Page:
Soft Risk Disclosure with Feedback Effect

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2020

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Abstract

This paper studies firms' optimal qualitative disclosure about hard-to-quantify risk exposure to affect investors' information acquisition under the feedback effect channel. Based on a model with unknown payoff distribution, disclosure softness, and ambiguity aversion, I find that firms with lower risk exposure disclose more precisely. Particularly, low (medium) exposure firms provide perfect (partially informative) risk disclosures, whereas high exposure firms always disclose vaguely. In addition, the softness of risk disclosure enables firms to induce different risk perceptions among informed and uninformed investors with one disclosure, which gives firms the flexibility to separately influence the beliefs of the two groups of investors. Finally, I find that lower cost of information acquisition may improve economic efficiency at the expense of risk disclosure quality.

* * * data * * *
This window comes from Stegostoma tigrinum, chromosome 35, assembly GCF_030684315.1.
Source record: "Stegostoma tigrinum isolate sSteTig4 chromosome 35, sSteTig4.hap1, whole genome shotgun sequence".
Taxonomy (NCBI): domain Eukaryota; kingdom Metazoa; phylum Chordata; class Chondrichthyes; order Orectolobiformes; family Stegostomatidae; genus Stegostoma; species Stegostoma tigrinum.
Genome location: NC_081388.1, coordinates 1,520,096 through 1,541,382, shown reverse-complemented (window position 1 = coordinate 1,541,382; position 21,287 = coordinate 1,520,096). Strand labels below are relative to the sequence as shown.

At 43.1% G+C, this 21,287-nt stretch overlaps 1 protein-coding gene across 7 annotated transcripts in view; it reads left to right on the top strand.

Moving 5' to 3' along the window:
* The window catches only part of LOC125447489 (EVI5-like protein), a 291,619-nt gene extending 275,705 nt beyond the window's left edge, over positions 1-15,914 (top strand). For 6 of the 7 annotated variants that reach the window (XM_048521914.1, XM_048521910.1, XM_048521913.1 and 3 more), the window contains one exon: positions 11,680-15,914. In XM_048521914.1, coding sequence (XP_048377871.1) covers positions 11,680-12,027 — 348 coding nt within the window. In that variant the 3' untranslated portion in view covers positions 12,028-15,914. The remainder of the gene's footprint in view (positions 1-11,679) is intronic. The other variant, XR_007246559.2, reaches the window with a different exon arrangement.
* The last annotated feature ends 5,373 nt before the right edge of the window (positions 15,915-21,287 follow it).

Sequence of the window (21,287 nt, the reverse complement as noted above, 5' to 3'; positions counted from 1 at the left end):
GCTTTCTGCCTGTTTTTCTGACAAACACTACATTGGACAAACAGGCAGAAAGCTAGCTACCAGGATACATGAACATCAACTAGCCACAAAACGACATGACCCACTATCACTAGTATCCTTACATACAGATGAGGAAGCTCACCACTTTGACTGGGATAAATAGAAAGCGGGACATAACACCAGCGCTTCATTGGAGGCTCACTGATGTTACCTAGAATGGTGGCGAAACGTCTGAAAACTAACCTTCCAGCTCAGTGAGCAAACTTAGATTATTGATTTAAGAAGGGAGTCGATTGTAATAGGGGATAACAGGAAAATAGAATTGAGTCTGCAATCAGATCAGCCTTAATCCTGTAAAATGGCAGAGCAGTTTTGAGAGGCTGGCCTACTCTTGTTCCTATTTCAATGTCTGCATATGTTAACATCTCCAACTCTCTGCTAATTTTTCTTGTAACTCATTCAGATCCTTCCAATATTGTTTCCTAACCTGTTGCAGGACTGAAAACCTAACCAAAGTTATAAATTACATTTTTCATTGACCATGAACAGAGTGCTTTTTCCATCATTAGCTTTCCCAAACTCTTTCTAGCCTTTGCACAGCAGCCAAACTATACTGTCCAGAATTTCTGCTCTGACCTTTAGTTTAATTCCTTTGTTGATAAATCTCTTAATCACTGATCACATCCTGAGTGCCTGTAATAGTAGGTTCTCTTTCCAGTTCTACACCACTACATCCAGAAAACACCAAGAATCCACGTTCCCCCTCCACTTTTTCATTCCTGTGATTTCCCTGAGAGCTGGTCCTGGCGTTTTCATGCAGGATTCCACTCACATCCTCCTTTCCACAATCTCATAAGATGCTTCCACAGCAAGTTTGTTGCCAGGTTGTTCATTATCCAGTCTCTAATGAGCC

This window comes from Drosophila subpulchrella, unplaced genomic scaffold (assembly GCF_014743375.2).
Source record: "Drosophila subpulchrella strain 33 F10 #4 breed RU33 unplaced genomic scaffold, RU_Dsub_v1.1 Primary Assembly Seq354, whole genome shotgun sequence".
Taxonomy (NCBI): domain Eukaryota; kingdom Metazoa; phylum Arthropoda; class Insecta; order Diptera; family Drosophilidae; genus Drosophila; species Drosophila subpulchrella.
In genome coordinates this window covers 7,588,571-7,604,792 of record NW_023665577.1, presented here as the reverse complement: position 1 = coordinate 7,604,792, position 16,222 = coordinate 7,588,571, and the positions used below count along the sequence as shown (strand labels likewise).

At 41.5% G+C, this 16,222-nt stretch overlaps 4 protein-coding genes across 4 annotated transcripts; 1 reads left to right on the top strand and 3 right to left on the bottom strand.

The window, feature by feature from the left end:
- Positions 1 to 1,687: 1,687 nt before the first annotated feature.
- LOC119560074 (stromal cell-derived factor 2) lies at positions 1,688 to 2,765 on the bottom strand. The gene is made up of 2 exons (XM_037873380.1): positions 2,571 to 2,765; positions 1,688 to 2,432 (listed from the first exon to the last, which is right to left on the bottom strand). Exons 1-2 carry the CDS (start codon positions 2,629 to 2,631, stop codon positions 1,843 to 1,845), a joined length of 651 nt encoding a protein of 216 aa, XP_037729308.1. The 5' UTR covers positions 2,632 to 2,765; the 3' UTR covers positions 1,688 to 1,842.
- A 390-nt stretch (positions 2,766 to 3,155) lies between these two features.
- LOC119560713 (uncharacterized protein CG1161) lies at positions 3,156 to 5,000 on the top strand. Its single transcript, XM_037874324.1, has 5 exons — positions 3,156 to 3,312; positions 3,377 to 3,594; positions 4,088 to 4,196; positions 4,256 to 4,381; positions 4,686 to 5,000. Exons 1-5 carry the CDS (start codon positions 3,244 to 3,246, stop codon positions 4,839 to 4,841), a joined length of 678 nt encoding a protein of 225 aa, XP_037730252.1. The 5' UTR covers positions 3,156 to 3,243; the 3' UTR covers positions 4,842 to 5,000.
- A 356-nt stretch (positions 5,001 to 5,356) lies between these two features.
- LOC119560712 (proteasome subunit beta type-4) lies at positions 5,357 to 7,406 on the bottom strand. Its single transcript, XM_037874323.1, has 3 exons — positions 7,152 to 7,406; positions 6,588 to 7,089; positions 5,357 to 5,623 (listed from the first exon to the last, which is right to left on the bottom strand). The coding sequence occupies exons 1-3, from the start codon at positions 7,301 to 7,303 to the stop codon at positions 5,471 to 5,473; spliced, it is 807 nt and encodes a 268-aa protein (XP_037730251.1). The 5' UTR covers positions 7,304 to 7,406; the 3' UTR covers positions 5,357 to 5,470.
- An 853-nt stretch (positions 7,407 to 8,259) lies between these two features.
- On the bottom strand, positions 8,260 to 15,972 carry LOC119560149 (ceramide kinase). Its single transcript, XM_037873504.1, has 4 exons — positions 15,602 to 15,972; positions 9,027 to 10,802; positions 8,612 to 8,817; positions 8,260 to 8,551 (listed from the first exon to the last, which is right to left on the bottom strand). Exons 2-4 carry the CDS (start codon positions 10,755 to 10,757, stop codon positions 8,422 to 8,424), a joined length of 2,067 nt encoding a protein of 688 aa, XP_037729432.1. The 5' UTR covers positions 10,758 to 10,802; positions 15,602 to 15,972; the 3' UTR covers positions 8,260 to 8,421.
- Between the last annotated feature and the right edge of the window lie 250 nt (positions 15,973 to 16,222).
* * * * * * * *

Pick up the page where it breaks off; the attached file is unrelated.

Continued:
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Lin, Yufei (2020). Soft Risk Disclosure with Feedback Effect. Dissertation, Duke University. Retrieved from https://hdl.handle.net/10161/20899.

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Dukes student scholarship is made available to the public using a Creative Commons Attribution / Non-commercial / No derivative (CC-BY-NC-ND) license.